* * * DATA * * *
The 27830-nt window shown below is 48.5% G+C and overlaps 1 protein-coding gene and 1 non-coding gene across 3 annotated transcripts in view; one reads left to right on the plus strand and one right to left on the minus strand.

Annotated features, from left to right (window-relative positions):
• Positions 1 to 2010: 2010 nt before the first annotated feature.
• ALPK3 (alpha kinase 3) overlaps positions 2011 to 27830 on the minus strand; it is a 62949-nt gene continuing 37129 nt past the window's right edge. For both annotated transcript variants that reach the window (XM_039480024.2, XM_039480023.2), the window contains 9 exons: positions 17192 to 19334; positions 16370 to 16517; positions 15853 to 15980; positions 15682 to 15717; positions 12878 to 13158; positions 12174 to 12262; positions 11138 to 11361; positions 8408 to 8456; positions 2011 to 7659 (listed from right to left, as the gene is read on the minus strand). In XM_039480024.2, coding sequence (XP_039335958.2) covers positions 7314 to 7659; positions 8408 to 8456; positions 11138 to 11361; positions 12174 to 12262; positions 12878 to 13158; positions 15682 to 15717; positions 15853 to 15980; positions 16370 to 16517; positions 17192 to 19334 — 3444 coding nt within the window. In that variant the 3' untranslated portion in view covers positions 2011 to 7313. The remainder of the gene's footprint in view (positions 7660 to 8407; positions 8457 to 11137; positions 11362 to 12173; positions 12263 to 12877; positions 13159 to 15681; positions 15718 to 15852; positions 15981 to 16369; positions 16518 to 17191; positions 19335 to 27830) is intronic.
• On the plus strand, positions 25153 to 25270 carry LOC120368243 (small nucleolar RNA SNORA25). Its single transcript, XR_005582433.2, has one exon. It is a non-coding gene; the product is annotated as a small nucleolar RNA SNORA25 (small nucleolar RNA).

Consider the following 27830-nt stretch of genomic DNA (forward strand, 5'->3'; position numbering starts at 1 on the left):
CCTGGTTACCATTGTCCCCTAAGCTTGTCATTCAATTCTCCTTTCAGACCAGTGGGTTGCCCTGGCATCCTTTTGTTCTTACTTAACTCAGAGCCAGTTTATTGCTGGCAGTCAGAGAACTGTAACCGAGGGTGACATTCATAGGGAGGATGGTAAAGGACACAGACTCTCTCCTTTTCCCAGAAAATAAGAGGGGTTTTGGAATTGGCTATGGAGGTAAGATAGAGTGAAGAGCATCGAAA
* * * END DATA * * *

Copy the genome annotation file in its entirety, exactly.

The 27830-nt window shown below is 48.5% G+C and overlaps 1 protein-coding gene and 1 non-coding gene across 3 annotated transcripts in view; one reads left to right on the plus strand and one right to left on the minus strand.

Annotated features, from left to right (window-relative positions):
• Positions 1 to 2010: 2010 nt before the first annotated feature.
• ALPK3 (alpha kinase 3) overlaps positions 2011 to 27830 on the minus strand; it is a 62949-nt gene continuing 37129 nt past the window's right edge. For both annotated transcript variants that reach the window (XM_039480024.2, XM_039480023.2), the window contains 9 exons: positions 17192 to 19334; positions 16370 to 16517; positions 15853 to 15980; positions 15682 to 15717; positions 12878 to 13158; positions 12174 to 12262; positions 11138 to 11361; positions 8408 to 8456; positions 2011 to 7659 (listed from right to left, as the gene is read on the minus strand). In XM_039480024.2, coding sequence (XP_039335958.2) covers positions 7314 to 7659; positions 8408 to 8456; positions 11138 to 11361; positions 12174 to 12262; positions 12878 to 13158; positions 15682 to 15717; positions 15853 to 15980; positions 16370 to 16517; positions 17192 to 19334 — 3444 coding nt within the window. In that variant the 3' untranslated portion in view covers positions 2011 to 7313. The remainder of the gene's footprint in view (positions 7660 to 8407; positions 8457 to 11137; positions 11362 to 12173; positions 12263 to 12877; positions 13159 to 15681; positions 15718 to 15852; positions 15981 to 16369; positions 16518 to 17191; positions 19335 to 27830) is intronic.
• On the plus strand, positions 25153 to 25270 carry LOC120368243 (small nucleolar RNA SNORA25). Its single transcript, XR_005582433.2, has one exon. It is a non-coding gene; the product is annotated as a small nucleolar RNA SNORA25 (small nucleolar RNA).

Consider the following 27830-nt stretch of genomic DNA (forward strand, 5'->3'; position numbering starts at 1 on the left):
CCTGGTTACCATTGTCCCCTAAGCTTGTCATTCAATTCTCCTTTCAGACCAGTGGGTTGCCCTGGCATCCTTTTGTTCTTACTTAACTCAGAGCCAGTTTATTGCTGGCAGTCAGAGAACTGTAACCGAGGGTGACATTCATAGGGAGGATGGTAAAGGACACAGACTCTCTCCTTTTCCCAGAAAATAAGAGGGGTTTTGGAATTGGCTATGGAGGTAAGATAGAGTGAAGAGCATCGAAA